On the two month anniversary, the toddler has yet to take a second step, and its fathers and mothers—the Ducey machine, the business community, education groups—appear to be neglecting their child, if not abandoning it entirely.

An acknowledgement of the two month anniversary of that first step is in order—a cake, candles, something to mark the occasion. Since the parents of the tyke don't appear to be in a celebratory mood, I will take it upon myself to blow out the candles and make a few wishes.

My first wish is that Governor Ducey reveal his plans for the next step to improve K-12 education. If he plans to increase the education budget next legislative session, that would be hopeful. If all he wants to do is shift around the deck chairs, using his Classrooms First Initiatives Council to move the cushiest chaises in the areas where the wealthiest Arizonans hang out, it would be helpful to know that so people can protest against his anti-poor, anti-minority agenda.

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New Findings in a 'Living River' says Recently Released Report

Posted By on Wed, Jul 20, 2016 at 10:00 AM

BIGSTOCK
  • BigStock

Living River, a report newly released by Pima County and the Sonoran Institute, reveals that upgrades to water reclamation centers have improved the water quality and surrounding natural environments of the Lower Santa Cruz River. The EPA-funded report has been tracking changing conditions in this part of the river from Oct. 1, 2014 to Sept. 30, 2015.

The Lower Santa Cruz runs year-round through northwest Tucson and Marana and gets much of its water from WRCs Tres Rios and the new Agua Nueva, both of which receive and treat a portion of the over 62 million gallons of sanitary sewage a day seen by Pima County's treatment facilities. The state-of-the-art Agua Nueva, in particular, helps Pima County meet EPA standards of effluent discharges in the Santa Cruz River. This stretch of the river focused on by the report is the largest length of river dominated by effluent (wastewater) in the state. 

Since the improvements to Tres Rios and the establishment of Agua Nueva, the report shows improvements to water quality/clarity and a decrease in odor. The report also states that four species of fish now reside in the river, three more than in previous years. Increased recharge of the aquifer, another positive change, means water pollution no longer flows as far downstream as it used to. Areas that saw a reduction in aquatic habitats as a result of this pollution now "appear to be reverting to a more desert-like environment" according to the release.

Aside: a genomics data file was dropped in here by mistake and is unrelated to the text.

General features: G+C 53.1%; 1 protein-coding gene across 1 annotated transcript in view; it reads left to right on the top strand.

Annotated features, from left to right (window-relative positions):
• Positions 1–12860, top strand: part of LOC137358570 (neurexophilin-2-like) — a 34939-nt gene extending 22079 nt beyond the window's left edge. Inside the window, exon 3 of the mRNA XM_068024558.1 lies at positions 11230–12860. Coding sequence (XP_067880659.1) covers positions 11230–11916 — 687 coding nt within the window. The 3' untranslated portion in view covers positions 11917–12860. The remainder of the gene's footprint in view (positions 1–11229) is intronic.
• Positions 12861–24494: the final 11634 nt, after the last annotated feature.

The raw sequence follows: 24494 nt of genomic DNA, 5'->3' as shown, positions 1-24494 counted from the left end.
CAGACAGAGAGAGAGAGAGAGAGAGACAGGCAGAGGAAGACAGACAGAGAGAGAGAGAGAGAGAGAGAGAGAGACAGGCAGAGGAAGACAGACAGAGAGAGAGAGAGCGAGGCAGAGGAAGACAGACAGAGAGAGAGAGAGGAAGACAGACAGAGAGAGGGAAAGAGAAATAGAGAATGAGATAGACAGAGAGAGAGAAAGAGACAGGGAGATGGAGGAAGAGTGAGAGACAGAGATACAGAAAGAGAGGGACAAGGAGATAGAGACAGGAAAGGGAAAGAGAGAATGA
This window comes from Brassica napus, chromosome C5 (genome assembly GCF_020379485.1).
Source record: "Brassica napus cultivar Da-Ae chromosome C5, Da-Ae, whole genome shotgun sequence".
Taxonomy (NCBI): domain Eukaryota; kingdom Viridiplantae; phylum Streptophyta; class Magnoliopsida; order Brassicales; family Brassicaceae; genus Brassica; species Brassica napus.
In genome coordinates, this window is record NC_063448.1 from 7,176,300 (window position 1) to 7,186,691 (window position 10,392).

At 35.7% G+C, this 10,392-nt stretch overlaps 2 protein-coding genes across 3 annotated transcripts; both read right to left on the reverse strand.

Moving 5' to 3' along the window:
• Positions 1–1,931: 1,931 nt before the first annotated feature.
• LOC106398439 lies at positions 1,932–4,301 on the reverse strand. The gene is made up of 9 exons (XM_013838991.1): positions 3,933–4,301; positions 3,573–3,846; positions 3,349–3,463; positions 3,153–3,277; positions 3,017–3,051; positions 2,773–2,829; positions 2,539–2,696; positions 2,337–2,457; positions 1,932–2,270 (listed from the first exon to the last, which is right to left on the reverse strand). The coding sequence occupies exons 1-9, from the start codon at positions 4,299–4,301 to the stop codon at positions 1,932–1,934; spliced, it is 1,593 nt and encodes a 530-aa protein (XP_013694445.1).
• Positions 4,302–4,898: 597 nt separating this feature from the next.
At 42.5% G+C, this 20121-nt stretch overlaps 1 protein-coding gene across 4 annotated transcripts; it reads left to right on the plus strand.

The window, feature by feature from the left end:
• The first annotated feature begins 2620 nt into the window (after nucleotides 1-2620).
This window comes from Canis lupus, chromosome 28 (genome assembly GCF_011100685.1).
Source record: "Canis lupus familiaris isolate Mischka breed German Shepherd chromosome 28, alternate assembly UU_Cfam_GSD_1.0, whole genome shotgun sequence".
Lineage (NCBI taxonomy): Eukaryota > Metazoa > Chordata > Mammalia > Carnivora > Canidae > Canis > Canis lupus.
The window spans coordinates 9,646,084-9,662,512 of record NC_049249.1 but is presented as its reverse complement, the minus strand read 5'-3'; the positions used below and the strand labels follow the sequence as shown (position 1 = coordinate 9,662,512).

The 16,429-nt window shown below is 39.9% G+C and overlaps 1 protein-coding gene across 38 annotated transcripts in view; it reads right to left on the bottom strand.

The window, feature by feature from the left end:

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Tuesday, July 19, 2016

Turkey's Failed Coup Attempt: The Charter School Connection

Posted By on Tue, Jul 19, 2016 at 3:09 PM

FETHULLAH GULEN, COURTESY OF WIKIMEDIA.ORG
  • Fethullah Gulen, Courtesy of Wikimedia.org
Some members of Turkey's military attempted a coup last week and failed. Game over? Not quite. Turkish President Recep Tayyip Erdogan is arresting thousands of people who he says were connected to the coup. And he's asking the U.S. to extradite Muslim cleric Fethullah Gulen who lives in Pennsylvania and has a strong following here and in Turkey, including people who are now or have been part of the Turkish government. Secretary of State Kerry says he hasn't gotten a formal request from Turkey but will review any information he receives from its government. Gulen denies he is in any way connected to the failed coup.

Here's where the charter school connection comes in. Fethullah Gulen is connected indirectly—or directly depending on who you're talking to—to the Sonoran charter schools and other charters around the country. There are three Sonoran Science Academies in Tucson, including one on the Davis-Monthan Air Force Base, and three Sonoran charters in the Phoenix area.

I began writing about the Sonoran Science Academies and their connections to Gulen in 2010, as did Tim Vanderpool in the Weekly and Tim Steller in the Star. The connection was even the subject of a 60 Minutes investigation in 2012. A group of people around the country believe the charters are too closely connected to Gulen and violate the requirement that public schools have no religious affiliation. They make a strong circumstantial case, but they've never proven a direct connection.